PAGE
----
* - shame, disgrace
The news that Brandeis University plans to shutter its highly regarded Rose Art Museum and sell its exemplary collection of American art from the 1960s and '70s in order to resolve its budget crisis not only shocked the world of elite higher education, it also stunned the local, national, and international arts communities. Unless this dreadful decision is reversed — or in some way mitigated — it seems destined to go down in cultural history under the chapter heading: How Bad Times Spawn Bad Ideas.
There is little doubt that this is going to be the toughest economic period our nation has confronted since the Great Depression. And yes, in order to survive the still-accelerating crisis, enormously difficult and often cold-blooded financial decisions must be made — by government, corporations, and nonprofit institutions.
But unless Brandeis has received a death-notice margin call — meaning, if the university doesn't immediately pony up mountains of cash it will be forced to close its doors at once — then the shuttering of the Rose and the liquidation of its collection is an act worthy of only the Philistines.
This sell-off defiles the stature of the university. By cutting away a piece of its soul, Brandeis proclaims to the world that art is an afterthought, a bauble, a plaything that sits at the bottom of the intellectual pecking order. There is, of course, an irony in all of this. The very collection that Brandeis's Board of Trustees unanimously voted to dispatch with such abandon is, nevertheless, Brandeis's single largest asset.
As David Robertson, a Northwestern University professor and president of the Association of College and University Museums and Galleries, observed when asked to comment on the Rose fire sale: "Clearly, what's happening with Brandeis now is that they decided the easiest way is to look around the campus and find things that can be capitalized. . . . It's always art that goes first."
Brandeis's decision should be an outrage to the collectors who contributed to the Rose either works of art or cash, only to have their intentions betrayed. Ethical questions aside, this could well turn out to be a boneheaded financial decision, too. The distressed sale in a down market of a huge collection such as the Rose's is bound to be (get ready for a riot of understatement) problematic, maybe even (more understatement) disastrously disappointing.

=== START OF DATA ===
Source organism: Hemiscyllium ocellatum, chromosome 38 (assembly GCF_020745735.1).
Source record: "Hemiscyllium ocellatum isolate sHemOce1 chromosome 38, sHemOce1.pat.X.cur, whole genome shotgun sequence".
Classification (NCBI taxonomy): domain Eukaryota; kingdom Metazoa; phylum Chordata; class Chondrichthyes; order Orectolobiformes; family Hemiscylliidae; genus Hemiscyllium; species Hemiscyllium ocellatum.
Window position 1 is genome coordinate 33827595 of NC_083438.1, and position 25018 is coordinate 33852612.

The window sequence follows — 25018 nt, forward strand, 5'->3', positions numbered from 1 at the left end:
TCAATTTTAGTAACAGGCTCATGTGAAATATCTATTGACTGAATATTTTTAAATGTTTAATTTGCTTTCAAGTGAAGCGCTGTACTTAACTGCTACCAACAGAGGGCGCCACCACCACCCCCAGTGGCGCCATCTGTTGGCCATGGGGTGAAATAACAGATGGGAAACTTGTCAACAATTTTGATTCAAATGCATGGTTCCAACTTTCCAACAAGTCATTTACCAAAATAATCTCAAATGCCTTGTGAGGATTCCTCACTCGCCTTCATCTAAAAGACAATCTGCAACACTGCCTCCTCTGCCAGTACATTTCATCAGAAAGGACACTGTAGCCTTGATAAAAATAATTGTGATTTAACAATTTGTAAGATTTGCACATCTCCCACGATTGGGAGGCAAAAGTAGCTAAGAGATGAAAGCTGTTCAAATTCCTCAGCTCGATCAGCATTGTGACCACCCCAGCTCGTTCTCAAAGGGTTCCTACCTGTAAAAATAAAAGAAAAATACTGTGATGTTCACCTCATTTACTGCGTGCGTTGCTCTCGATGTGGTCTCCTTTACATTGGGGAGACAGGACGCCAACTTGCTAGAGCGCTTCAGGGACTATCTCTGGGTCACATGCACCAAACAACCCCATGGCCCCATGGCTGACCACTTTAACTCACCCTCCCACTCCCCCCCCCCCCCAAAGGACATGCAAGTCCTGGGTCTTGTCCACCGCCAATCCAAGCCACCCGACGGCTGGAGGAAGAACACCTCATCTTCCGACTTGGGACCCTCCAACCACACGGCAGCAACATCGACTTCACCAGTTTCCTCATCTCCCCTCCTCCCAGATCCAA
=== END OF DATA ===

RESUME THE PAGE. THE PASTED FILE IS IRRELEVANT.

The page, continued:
The Phoenix may not sit with the Brandeis budget and balance sheet, but it is difficult to believe that there are no other ways to generate savings and revenue than to sell off an asset that is irreplaceable, both for its monetary and cultural value.How much could be saved if every employee, except perhaps the lowest-paid, took a five or 10 percent pay cut? How much revenue would be generated if every non-fully-subsidized student were assessed an additional $500? Is there a way for the university to borrow funds using the art as collateral? What about a government loan? Or a bond issue of some type? Or, or, or?
Before making this monumental decision (and a monumentally bad one at that) behind closed doors, how could university leaders have not, at minimum, issued a specific "Save the Rose" appeal to its faculty, student body, alumni, and donor base?
Brandeis's failure to publicly explore options such as these — coupled with the fact that university brass failed to notify the Rose's museum director of its intentions until after the board of trustees had approved the closure — raises questions about the university's transparency and accountability. The art that lives under the sheltering auspices of the Rose, belongs — in spirit, at least — to the world. Brandeis is merely its trustee.
For a university brimming with brainpower, situated in a region where brainpower is, in effect, its greatest natural resource, to resort to a good-art-for-sale strategy for the future is simply unacceptable, so unimaginative, so . . . mediocre. The Brandeis community should demand more from its stewards.